Board Covenants & Annual Plans for Board Members
In a board member, we long for passion, influence and affluence; but for that board member to have impact, we also need commitment, participation and presence.
Imagine this scenario – As Executive Director you believe you scored the dream board member. She is confident, a strong leader, visionary, strategic thinker, well-respected, well-connected and well-to-do financially. After only a few months however you’ve come to the unfortunate reality that she has no intention, and frankly no margin, to make board meetings, committee meetings or participate in any way for your organization. This scenario plays out far too often for nonprofits.
The board member may not be a bad person. She may have just not had the heart to say “no”. One way to protect your organization from scenarios like the one above, and to ensure each prospective board member is well-informed of his future responsibilities is to use a board member covenant (or contract) on the front-end of a commitment.
This may be new math for some, but a surreptitious value of the covenant may simply be to provide someone an opportunity to say “no”. Though we rarely enjoy hearing the word, when faced with the alternative of a lame-duck board member, “no” may eventually start to have a positive ring to it.
Beyond a comfortable out, a board member covenant is also a way to outline broadly what is expected of each person serving in this capacity. You may be familiar with the phrase, “Get, Give or Get Off!” when describing the role of a board member. Though not legally binding, the agreement brings focus to what is expected in such areas as:
- Financial commitment (giving)
- Fundraising (securing gifts and/or opening doors and making connections)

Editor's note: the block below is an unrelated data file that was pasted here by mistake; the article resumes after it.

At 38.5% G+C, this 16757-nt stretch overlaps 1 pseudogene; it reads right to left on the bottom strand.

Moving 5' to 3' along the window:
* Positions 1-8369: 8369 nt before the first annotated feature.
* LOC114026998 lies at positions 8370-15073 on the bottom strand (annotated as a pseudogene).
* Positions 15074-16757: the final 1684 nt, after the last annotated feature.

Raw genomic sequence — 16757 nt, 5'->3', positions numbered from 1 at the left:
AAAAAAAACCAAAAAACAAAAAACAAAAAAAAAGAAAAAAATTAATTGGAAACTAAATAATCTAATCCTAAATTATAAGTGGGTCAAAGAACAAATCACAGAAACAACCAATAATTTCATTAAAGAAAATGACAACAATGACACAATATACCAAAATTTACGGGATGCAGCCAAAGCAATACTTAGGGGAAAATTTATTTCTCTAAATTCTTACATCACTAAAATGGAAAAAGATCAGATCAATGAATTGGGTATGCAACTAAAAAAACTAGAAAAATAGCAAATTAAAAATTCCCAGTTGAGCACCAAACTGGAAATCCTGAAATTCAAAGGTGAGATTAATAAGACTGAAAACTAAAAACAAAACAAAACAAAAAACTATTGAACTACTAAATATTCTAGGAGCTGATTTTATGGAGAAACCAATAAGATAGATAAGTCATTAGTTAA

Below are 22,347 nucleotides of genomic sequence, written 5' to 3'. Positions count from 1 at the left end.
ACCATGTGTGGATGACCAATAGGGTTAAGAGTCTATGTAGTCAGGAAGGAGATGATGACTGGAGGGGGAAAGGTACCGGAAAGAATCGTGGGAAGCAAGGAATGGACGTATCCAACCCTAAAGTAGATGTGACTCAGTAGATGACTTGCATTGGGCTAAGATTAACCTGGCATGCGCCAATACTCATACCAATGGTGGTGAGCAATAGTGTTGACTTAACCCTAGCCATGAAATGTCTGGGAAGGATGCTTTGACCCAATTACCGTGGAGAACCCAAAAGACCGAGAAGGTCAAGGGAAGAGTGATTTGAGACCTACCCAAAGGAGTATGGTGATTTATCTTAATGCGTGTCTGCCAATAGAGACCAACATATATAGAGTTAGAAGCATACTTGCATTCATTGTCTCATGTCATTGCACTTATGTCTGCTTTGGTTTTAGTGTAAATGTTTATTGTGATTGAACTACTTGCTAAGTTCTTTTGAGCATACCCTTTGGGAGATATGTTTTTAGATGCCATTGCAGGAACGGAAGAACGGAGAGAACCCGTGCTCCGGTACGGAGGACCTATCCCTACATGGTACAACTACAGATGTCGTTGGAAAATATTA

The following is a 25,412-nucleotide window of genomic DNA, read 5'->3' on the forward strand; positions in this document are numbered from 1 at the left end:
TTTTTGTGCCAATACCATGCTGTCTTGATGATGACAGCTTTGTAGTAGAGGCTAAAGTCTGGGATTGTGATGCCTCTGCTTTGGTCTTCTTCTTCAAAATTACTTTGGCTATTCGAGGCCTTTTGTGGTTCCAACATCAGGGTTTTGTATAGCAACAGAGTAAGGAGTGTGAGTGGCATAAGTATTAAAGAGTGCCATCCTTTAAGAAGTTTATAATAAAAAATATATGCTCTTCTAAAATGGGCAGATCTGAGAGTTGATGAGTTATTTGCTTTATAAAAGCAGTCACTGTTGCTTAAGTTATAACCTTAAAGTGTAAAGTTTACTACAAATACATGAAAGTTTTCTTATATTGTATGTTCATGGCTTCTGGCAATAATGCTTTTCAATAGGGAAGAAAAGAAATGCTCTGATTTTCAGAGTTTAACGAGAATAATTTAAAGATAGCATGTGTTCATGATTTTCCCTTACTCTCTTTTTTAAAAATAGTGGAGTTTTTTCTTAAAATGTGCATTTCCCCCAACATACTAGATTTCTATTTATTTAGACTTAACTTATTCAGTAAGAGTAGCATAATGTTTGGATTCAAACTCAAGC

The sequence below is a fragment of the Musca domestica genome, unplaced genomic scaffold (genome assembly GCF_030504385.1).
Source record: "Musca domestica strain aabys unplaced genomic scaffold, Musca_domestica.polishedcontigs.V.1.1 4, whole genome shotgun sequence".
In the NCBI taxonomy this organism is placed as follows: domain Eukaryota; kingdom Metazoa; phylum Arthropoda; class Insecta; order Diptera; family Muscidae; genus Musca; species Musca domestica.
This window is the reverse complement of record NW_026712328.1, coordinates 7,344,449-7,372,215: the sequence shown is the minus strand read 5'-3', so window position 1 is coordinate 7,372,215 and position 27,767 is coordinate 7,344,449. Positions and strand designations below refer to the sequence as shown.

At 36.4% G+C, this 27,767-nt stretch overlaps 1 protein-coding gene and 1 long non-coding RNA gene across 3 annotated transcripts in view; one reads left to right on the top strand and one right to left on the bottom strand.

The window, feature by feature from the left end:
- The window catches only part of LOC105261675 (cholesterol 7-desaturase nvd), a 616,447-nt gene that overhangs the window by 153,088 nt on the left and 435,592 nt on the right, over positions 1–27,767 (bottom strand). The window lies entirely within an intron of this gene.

- Meeting attendance
- Committee involvement
With a signed covenant, individual board members should be clear on what the organization’s broad expectations are for their tenure.
Another excellent tool for maximizing a board member’s impact is an Annual Plan. The annual plan is a collection of explicit objectives individualized for a specific board member and crafted together by the board chair, executive director and board member.
Both the covenant and annual plan processes can be invaluable opportunities for the executive director and board chair to get to know the board member and to learn together how to best maximize the new director’s serving and leadership capacity. By working together and directly with a board member, the organization may learn a lot about the leader, including:
- Possible challenges
- Emotional quotient
- Time availability
- Whether they function best individually or with a team
- If they are confident fundraisers
- How well are they are connected
The above information is all invaluable on the front-end of a long-term relationship. Together, the board chair, executive director and board member can strategically craft a one-year plan to maximize their service to the organization.
For the executive director and board member alike, the board/nonprofit relationship is most always an adventure. Infusing a board covenant and annual plan should help make the adventure a positive one.